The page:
Branchout’s endorsements are straight forward but social. After I endorsed Marc Benioff, the solution offered the ability to promote the endorsement via Twitter or Facebook. The psychological payoff is mutually beneficial for everyone involved (especially Branchout).
Key recruiting benefit: Learn more about your candidates traits. Build social profiles based on how your candidate’s social network views her.
Third Comparison Example: LinkedIn’s Endorsements
As one can quickly see, LinkedIn endorsements are much less social. Moreover, while Branchout encourages people to endorse their connections (via a status bar), one must proactively solicit endorsements in LinkedIn.
This led Jermiah Owyang to write, “I question how honest and authentic recommendations are when the system primarily has features that vet out unwanted reviews. In nearly every experience I’ve been in, a former colleague or someone I’ve worked with requests a recommendation, this means they are expecting a positive review.”
While the same criticism can be made for Branchout, the addition of badges creates a tacit recommendation system that is much less direct. It is also telling to see which badges a person has or has not received.
Fourth Comparison Example: Branchout’s Leaderboards
For me, leaderboards have always provided the opportunity to shine amongst friends and community. They also promote competition while providing relative value. For instance, if Charlene Li above wanted to be more popular on Branchout than Marc Benioff, she could engage her network to provide a groundswell of support to vote her up into the lead.
What’s smart about Branchout’s approach is their leaderboards are constantly suggesting that one can do better. In fact, enticing the user to do better than their friends. Moreover, If you’re competitive like me, it irritates me that fewer votes than Chris Heuer. Alright, maybe not Chris but the rest of them for sure.
Key recruiting benefit: Learn who are the most influential, popular and social people for a particular industry or niche.
Fourth Comparison Example: LinkedIn’s Leaderboards
As you can see, the LinkedIn leaderboards are more of a user bank statement. It displays what you have, but not how you compare to your friends. There’s not a competitive, social aspect to them which produces indifference and apathy.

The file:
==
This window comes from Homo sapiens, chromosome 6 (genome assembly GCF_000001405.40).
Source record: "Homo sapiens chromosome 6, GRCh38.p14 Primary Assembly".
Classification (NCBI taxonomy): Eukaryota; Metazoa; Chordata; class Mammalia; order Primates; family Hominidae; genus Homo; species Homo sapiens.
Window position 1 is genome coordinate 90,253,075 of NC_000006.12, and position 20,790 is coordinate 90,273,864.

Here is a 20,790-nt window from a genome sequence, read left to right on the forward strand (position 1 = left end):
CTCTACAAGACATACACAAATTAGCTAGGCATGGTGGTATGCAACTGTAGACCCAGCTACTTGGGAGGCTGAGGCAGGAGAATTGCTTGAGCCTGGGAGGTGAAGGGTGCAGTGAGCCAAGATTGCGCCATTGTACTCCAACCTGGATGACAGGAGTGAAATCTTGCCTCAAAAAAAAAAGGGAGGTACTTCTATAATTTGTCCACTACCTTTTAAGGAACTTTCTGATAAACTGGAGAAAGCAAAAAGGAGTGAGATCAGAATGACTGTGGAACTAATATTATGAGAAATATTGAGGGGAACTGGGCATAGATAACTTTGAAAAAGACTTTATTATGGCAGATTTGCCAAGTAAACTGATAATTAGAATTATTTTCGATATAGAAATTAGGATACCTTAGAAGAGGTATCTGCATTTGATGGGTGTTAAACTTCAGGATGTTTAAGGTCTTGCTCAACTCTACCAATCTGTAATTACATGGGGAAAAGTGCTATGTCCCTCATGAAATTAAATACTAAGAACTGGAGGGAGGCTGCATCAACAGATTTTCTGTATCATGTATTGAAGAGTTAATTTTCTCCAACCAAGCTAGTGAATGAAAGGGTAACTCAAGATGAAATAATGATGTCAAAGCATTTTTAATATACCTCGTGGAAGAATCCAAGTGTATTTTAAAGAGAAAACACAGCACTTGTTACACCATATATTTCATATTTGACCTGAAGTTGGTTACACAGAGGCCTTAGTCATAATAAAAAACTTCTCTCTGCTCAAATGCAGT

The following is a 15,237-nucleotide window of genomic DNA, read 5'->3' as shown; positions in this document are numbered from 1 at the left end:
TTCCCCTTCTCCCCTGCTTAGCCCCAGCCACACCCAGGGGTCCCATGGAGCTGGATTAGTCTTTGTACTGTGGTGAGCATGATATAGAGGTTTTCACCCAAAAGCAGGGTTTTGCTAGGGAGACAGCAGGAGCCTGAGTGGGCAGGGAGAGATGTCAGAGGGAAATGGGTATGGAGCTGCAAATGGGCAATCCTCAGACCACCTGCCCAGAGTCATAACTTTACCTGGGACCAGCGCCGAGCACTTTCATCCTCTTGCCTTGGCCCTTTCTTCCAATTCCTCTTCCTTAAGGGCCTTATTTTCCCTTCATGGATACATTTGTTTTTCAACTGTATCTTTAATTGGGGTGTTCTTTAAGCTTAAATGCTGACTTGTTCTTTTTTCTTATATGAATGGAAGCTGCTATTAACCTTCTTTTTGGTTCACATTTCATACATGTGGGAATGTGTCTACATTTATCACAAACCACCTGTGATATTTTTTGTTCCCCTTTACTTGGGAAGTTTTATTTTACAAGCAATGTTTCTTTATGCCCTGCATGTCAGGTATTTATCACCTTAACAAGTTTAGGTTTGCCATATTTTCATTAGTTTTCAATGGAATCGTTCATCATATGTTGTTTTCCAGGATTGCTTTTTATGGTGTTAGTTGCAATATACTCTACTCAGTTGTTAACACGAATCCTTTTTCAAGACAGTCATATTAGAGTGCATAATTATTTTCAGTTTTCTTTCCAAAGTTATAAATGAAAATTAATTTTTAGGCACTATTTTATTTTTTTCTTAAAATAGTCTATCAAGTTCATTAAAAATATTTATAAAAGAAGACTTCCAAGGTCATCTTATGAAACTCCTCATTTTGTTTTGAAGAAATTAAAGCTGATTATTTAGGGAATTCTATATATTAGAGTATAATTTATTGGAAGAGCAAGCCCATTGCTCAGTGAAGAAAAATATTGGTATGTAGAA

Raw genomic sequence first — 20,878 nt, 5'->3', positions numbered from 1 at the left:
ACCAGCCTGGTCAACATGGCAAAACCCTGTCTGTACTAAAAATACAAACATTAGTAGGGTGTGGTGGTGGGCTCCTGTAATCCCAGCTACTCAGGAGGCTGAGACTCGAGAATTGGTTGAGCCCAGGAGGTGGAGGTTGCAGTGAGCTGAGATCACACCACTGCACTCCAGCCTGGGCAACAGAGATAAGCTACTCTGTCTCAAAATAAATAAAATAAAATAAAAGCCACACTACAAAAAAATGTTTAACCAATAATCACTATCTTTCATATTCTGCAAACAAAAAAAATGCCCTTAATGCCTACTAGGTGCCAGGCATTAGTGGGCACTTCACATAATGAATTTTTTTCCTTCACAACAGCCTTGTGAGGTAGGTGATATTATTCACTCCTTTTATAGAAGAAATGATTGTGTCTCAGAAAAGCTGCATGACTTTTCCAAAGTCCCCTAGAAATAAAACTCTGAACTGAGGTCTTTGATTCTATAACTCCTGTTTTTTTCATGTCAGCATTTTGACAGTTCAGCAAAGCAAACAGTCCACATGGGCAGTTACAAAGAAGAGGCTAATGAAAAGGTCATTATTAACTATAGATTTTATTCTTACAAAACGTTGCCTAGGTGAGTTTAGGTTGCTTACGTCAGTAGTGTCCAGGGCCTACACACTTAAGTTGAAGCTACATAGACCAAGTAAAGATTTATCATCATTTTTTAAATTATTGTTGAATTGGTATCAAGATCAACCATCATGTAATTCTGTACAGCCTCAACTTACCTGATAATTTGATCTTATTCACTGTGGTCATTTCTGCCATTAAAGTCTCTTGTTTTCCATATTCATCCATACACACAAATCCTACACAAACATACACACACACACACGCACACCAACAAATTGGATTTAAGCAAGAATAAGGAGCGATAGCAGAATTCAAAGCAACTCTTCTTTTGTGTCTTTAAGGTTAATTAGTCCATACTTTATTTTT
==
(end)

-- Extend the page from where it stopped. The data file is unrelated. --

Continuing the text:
I suspect these pages offer little value for LinkedIn members.
Fifth Comparison Example: Branchout’s Employment Analytics
While Branchout only displays analytics about who wants to work with you (apparently I’m not so popular yet), one can see in the future how Branchout will enable the ability to discover how people have voted for you in a variety of categories.
Key recruiting benefit: Learn how candidates are being judged and compared on a detailed level. In the future, this information may provide ad hoc social personality and performance assessments.
Fifth Comparison Example: LinkedIn’s Employment Analytics
While less social than Branchout, LinkedIn does provide some particularly useful analytics around user profile views. For example, If I were to click on the 20 people “Who’s Viewed Your Profile” link in the first image above, I’d be taken to a screen that displays a detailed list of people that have reviewed my profile for that day. If you are a recruiter, this allows some transparency into who may be interested in one of your positions.
While LinkedIn has long been the preferred choice for recruiters and job seekers, Branchout’s social approach may start to usurp LinkedIn’s dominance. Taking a social approach to hiring is smart. After all, who knows more about potential candidates than their friends and coworkers?
P.S. For a exceptionally enjoyable read on LinkedIn’s recruiting strategy and their planned IPO, please read Byron Hobart’s (Business Insider) take on the matter.
Bonus Comparison: email letters
You be the judge.